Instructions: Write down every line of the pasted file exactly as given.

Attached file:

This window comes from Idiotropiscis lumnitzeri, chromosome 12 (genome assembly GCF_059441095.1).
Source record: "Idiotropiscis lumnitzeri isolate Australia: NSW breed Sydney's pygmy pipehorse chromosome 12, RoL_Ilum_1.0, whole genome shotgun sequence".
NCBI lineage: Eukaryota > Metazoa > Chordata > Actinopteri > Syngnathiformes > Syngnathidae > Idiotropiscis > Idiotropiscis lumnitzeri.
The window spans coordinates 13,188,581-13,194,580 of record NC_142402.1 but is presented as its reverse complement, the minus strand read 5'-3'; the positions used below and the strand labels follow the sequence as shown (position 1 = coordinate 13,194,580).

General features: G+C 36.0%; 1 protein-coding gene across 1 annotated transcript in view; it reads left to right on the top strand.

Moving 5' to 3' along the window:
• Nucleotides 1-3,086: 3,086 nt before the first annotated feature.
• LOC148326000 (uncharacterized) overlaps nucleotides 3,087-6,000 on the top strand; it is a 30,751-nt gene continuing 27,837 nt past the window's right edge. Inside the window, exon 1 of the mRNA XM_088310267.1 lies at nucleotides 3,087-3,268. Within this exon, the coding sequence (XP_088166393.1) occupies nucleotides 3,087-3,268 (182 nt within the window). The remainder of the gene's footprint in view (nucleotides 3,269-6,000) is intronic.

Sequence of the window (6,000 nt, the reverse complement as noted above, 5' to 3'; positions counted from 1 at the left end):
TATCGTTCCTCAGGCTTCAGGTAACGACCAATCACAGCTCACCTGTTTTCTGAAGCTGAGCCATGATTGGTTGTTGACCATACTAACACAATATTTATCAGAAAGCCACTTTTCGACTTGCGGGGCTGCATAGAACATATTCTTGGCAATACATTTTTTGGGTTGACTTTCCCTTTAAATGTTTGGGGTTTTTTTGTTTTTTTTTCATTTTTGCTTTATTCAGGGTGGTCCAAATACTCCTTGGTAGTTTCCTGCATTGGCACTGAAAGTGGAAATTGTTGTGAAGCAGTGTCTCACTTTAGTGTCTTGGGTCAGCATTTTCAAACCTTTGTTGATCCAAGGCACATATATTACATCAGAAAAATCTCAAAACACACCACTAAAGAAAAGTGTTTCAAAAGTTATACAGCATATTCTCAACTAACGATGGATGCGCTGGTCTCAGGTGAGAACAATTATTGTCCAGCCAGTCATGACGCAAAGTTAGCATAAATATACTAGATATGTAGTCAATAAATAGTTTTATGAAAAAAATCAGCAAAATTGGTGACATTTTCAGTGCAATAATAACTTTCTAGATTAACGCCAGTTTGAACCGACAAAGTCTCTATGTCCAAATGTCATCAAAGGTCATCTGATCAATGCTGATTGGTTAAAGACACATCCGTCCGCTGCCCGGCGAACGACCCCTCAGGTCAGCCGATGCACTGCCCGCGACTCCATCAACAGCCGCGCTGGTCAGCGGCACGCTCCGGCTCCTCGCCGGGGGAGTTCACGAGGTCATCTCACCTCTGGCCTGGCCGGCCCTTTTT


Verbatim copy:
This window comes from Idiotropiscis lumnitzeri, chromosome 12 (genome assembly GCF_059441095.1).
Source record: "Idiotropiscis lumnitzeri isolate Australia: NSW breed Sydney's pygmy pipehorse chromosome 12, RoL_Ilum_1.0, whole genome shotgun sequence".
NCBI lineage: Eukaryota > Metazoa > Chordata > Actinopteri > Syngnathiformes > Syngnathidae > Idiotropiscis > Idiotropiscis lumnitzeri.
The window spans coordinates 13,188,581-13,194,580 of record NC_142402.1 but is presented as its reverse complement, the minus strand read 5'-3'; the positions used below and the strand labels follow the sequence as shown (position 1 = coordinate 13,194,580).

General features: G+C 36.0%; 1 protein-coding gene across 1 annotated transcript in view; it reads left to right on the top strand.

Moving 5' to 3' along the window:
• Nucleotides 1-3,086: 3,086 nt before the first annotated feature.
• LOC148326000 (uncharacterized) overlaps nucleotides 3,087-6,000 on the top strand; it is a 30,751-nt gene continuing 27,837 nt past the window's right edge. Inside the window, exon 1 of the mRNA XM_088310267.1 lies at nucleotides 3,087-3,268. Within this exon, the coding sequence (XP_088166393.1) occupies nucleotides 3,087-3,268 (182 nt within the window). The remainder of the gene's footprint in view (nucleotides 3,269-6,000) is intronic.

Sequence of the window (6,000 nt, the reverse complement as noted above, 5' to 3'; positions counted from 1 at the left end):
TATCGTTCCTCAGGCTTCAGGTAACGACCAATCACAGCTCACCTGTTTTCTGAAGCTGAGCCATGATTGGTTGTTGACCATACTAACACAATATTTATCAGAAAGCCACTTTTCGACTTGCGGGGCTGCATAGAACATATTCTTGGCAATACATTTTTTGGGTTGACTTTCCCTTTAAATGTTTGGGGTTTTTTTGTTTTTTTTTCATTTTTGCTTTATTCAGGGTGGTCCAAATACTCCTTGGTAGTTTCCTGCATTGGCACTGAAAGTGGAAATTGTTGTGAAGCAGTGTCTCACTTTAGTGTCTTGGGTCAGCATTTTCAAACCTTTGTTGATCCAAGGCACATATATTACATCAGAAAAATCTCAAAACACACCACTAAAGAAAAGTGTTTCAAAAGTTATACAGCATATTCTCAACTAACGATGGATGCGCTGGTCTCAGGTGAGAACAATTATTGTCCAGCCAGTCATGACGCAAAGTTAGCATAAATATACTAGATATGTAGTCAATAAATAGTTTTATGAAAAAAATCAGCAAAATTGGTGACATTTTCAGTGCAATAATAACTTTCTAGATTAACGCCAGTTTGAACCGACAAAGTCTCTATGTCCAAATGTCATCAAAGGTCATCTGATCAATGCTGATTGGTTAAAGACACATCCGTCCGCTGCCCGGCGAACGACCCCTCAGGTCAGCCGATGCACTGCCCGCGACTCCATCAACAGCCGCGCTGGTCAGCGGCACGCTCCGGCTCCTCGCCGGGGGAGTTCACGAGGTCATCTCACCTCTGGCCTGGCCGGCCCTTTTT